• 10–12 black peppercorns, whole
  • 8 cups water or chicken stock
  • Sea salt to taste
  • Ground safflower powder or saffron 8–12 threads
  • 2 tbsp. extra virgin oil olive
  • Fresh cracked black pepper to taste to garnish

Cooking Instructions:

  1. Add the garlic and onion to your soup pot and cook in olive oil and cook until translucent.
  2. Dice the potatoes one at a time, very fine, so that they cook and incorporate into the stock of the soup very quickly.
  3. Add the potatoes to the pot as you finish dicing each one, then add water to cover.
  4. Add salt, bay leaf, peppercorns and bring to a simmer, then taste often to adjust seasoning to your liking.
  5. Once you’ve added all the potatoes and liquid, add the chick peas and the liquid from the cans.
  6. Add the pepperonim and bring to a slow boil.
  7. Once the soup starts to boil, add the safflower powder to turn stock medium yellow.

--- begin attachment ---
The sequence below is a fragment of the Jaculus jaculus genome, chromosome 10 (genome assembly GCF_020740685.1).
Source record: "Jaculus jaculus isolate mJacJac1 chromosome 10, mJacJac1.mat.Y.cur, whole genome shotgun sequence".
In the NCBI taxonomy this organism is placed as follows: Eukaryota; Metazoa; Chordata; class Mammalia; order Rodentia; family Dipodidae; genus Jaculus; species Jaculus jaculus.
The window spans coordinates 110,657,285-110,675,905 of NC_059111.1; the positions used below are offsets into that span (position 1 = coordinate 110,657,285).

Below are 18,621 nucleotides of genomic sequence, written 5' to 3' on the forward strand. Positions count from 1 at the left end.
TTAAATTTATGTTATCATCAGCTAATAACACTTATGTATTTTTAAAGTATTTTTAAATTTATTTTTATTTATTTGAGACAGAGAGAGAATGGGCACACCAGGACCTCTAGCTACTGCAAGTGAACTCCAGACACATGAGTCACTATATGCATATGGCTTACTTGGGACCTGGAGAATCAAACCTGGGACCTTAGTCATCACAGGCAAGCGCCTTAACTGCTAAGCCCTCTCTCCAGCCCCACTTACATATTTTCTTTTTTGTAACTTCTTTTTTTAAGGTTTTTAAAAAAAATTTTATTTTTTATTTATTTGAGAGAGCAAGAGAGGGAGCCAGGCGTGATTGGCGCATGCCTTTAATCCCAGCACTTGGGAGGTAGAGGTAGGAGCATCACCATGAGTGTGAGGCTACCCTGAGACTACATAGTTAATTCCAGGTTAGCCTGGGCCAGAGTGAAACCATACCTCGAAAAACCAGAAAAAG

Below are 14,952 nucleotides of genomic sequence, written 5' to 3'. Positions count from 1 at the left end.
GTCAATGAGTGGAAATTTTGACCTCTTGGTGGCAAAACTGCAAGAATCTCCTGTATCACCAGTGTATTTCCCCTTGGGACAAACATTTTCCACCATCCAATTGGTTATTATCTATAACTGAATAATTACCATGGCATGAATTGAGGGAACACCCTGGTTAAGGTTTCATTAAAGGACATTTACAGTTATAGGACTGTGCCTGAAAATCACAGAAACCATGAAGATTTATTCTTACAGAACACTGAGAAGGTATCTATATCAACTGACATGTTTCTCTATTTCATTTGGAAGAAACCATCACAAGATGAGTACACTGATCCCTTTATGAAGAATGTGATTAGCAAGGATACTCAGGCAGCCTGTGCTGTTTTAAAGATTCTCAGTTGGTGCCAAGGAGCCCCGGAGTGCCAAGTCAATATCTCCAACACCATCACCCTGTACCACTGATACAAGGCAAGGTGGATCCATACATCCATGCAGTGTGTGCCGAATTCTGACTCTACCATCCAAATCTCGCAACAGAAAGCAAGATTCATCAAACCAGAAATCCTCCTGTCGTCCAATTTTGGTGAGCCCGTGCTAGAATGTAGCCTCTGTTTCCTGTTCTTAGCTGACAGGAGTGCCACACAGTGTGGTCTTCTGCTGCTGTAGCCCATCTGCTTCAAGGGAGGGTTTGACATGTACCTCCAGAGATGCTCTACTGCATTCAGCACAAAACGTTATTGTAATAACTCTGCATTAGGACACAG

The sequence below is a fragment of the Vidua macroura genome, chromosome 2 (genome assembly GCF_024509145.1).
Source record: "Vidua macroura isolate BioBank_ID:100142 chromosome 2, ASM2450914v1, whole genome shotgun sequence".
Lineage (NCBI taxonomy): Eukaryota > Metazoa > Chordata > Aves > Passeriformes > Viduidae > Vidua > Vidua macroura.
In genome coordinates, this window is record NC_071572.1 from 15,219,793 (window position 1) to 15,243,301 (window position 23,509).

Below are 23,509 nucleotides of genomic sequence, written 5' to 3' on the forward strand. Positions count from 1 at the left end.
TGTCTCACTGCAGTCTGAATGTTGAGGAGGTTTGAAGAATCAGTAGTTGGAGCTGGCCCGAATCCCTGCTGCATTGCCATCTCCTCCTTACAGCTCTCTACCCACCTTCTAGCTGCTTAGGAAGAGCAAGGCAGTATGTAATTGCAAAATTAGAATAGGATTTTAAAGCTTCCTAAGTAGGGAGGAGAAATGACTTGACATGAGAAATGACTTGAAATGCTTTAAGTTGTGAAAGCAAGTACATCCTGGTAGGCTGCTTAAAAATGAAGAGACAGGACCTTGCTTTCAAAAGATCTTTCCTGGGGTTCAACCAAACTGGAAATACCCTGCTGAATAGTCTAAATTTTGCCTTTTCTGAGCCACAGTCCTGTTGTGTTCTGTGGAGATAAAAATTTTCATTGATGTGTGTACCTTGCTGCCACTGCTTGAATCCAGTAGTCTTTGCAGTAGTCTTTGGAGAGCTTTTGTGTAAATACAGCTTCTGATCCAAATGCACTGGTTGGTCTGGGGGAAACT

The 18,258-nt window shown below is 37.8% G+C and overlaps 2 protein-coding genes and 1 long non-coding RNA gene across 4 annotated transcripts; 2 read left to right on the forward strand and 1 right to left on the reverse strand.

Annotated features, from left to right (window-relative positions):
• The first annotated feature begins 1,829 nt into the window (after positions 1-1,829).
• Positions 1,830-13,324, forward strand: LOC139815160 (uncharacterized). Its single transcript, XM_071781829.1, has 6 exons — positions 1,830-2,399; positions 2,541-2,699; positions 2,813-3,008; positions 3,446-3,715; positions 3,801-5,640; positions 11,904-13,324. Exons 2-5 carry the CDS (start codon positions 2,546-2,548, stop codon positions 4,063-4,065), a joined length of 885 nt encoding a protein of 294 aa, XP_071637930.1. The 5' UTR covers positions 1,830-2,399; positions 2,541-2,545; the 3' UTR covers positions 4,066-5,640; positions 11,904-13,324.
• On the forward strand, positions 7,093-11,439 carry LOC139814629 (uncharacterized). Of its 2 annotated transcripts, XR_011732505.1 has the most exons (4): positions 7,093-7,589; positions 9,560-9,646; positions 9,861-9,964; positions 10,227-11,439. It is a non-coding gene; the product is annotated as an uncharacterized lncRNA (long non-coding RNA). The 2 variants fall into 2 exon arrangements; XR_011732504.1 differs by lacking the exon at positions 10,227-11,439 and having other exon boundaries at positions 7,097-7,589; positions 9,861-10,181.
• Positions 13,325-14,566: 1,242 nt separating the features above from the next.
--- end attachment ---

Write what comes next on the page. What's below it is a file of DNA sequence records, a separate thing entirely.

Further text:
8. As soon as the stock thickens – about 15 minutes – reduce the heat and simmer for 45 minutes to one hour. A rule of thumb is that the longer a soup cooks, then better it is.
  9. Add more liquid as necessary to keep from the soup from getting sticky.
  10. Stir often to keep the potato from scorching, but try to preserve the shape and texture of the garbanzo beans for contrast.

What you’ll end up with is soup with a texture like cream of potato soup. Your guests will swear you used cream or half-and-half.

Garbanzo bean soup is perfect for serving in a bread bowl or with a salad and maybe crouton.

Need a lighter variation?

For a Cuban version of the same soup, substitute chorizo or linguiça – Portuguese sausage – for the pepperoni and leave out the potato.


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OFFICIAL BIO: K Truitt is a second-generation, native Floridian born in Jacksonville. Truitt worked in public higher education for 25 years and knows newspaper publishing, printing and graphic design. Contact: